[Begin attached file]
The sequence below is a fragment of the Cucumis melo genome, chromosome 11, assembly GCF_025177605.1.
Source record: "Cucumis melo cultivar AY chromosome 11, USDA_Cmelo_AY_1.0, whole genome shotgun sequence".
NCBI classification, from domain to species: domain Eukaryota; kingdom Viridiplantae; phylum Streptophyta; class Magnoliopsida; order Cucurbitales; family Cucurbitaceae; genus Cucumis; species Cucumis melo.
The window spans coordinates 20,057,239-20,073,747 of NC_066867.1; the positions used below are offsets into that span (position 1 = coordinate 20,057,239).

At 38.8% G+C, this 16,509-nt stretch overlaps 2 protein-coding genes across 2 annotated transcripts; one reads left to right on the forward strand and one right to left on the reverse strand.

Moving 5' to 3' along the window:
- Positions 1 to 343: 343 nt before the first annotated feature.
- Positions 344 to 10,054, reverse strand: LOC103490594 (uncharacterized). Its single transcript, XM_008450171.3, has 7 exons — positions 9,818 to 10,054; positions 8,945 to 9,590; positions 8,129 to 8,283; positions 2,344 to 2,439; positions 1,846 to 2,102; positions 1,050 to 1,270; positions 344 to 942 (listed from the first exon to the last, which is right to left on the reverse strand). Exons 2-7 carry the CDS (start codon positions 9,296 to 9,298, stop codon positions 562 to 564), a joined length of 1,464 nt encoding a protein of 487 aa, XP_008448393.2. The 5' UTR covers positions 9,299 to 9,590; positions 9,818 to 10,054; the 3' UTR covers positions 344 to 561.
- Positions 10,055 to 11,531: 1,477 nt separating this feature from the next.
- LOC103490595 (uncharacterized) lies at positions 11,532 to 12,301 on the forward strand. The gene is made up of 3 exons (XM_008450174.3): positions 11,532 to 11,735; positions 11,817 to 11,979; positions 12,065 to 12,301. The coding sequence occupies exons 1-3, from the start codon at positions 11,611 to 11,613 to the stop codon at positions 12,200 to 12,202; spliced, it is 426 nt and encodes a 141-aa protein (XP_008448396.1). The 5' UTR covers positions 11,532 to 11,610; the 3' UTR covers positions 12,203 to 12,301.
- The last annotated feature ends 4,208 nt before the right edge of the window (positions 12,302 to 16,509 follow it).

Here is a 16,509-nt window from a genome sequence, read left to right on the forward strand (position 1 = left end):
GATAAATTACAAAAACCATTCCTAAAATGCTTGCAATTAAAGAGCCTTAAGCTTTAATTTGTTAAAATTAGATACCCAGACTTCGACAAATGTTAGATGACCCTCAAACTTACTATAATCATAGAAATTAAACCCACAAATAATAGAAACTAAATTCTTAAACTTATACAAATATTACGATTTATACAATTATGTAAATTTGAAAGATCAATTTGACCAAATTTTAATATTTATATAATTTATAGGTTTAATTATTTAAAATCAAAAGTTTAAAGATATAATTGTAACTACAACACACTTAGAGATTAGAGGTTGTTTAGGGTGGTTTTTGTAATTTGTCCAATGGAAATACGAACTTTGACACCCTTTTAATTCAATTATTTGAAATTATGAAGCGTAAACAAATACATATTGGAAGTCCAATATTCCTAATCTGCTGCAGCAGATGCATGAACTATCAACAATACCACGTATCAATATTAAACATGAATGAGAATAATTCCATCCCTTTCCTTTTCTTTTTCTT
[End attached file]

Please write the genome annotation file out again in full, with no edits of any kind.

The sequence below is a fragment of the Cucumis melo genome, chromosome 11, assembly GCF_025177605.1.
Source record: "Cucumis melo cultivar AY chromosome 11, USDA_Cmelo_AY_1.0, whole genome shotgun sequence".
NCBI classification, from domain to species: domain Eukaryota; kingdom Viridiplantae; phylum Streptophyta; class Magnoliopsida; order Cucurbitales; family Cucurbitaceae; genus Cucumis; species Cucumis melo.
The window spans coordinates 20,057,239-20,073,747 of NC_066867.1; the positions used below are offsets into that span (position 1 = coordinate 20,057,239).

At 38.8% G+C, this 16,509-nt stretch overlaps 2 protein-coding genes across 2 annotated transcripts; one reads left to right on the forward strand and one right to left on the reverse strand.

Moving 5' to 3' along the window:
- Positions 1 to 343: 343 nt before the first annotated feature.
- Positions 344 to 10,054, reverse strand: LOC103490594 (uncharacterized). Its single transcript, XM_008450171.3, has 7 exons — positions 9,818 to 10,054; positions 8,945 to 9,590; positions 8,129 to 8,283; positions 2,344 to 2,439; positions 1,846 to 2,102; positions 1,050 to 1,270; positions 344 to 942 (listed from the first exon to the last, which is right to left on the reverse strand). Exons 2-7 carry the CDS (start codon positions 9,296 to 9,298, stop codon positions 562 to 564), a joined length of 1,464 nt encoding a protein of 487 aa, XP_008448393.2. The 5' UTR covers positions 9,299 to 9,590; positions 9,818 to 10,054; the 3' UTR covers positions 344 to 561.
- Positions 10,055 to 11,531: 1,477 nt separating this feature from the next.
- LOC103490595 (uncharacterized) lies at positions 11,532 to 12,301 on the forward strand. The gene is made up of 3 exons (XM_008450174.3): positions 11,532 to 11,735; positions 11,817 to 11,979; positions 12,065 to 12,301. The coding sequence occupies exons 1-3, from the start codon at positions 11,611 to 11,613 to the stop codon at positions 12,200 to 12,202; spliced, it is 426 nt and encodes a 141-aa protein (XP_008448396.1). The 5' UTR covers positions 11,532 to 11,610; the 3' UTR covers positions 12,203 to 12,301.
- The last annotated feature ends 4,208 nt before the right edge of the window (positions 12,302 to 16,509 follow it).

Here is a 16,509-nt window from a genome sequence, read left to right on the forward strand (position 1 = left end):
GATAAATTACAAAAACCATTCCTAAAATGCTTGCAATTAAAGAGCCTTAAGCTTTAATTTGTTAAAATTAGATACCCAGACTTCGACAAATGTTAGATGACCCTCAAACTTACTATAATCATAGAAATTAAACCCACAAATAATAGAAACTAAATTCTTAAACTTATACAAATATTACGATTTATACAATTATGTAAATTTGAAAGATCAATTTGACCAAATTTTAATATTTATATAATTTATAGGTTTAATTATTTAAAATCAAAAGTTTAAAGATATAATTGTAACTACAACACACTTAGAGATTAGAGGTTGTTTAGGGTGGTTTTTGTAATTTGTCCAATGGAAATACGAACTTTGACACCCTTTTAATTCAATTATTTGAAATTATGAAGCGTAAACAAATACATATTGGAAGTCCAATATTCCTAATCTGCTGCAGCAGATGCATGAACTATCAACAATACCACGTATCAATATTAAACATGAATGAGAATAATTCCATCCCTTTCCTTTTCTTTTTCTT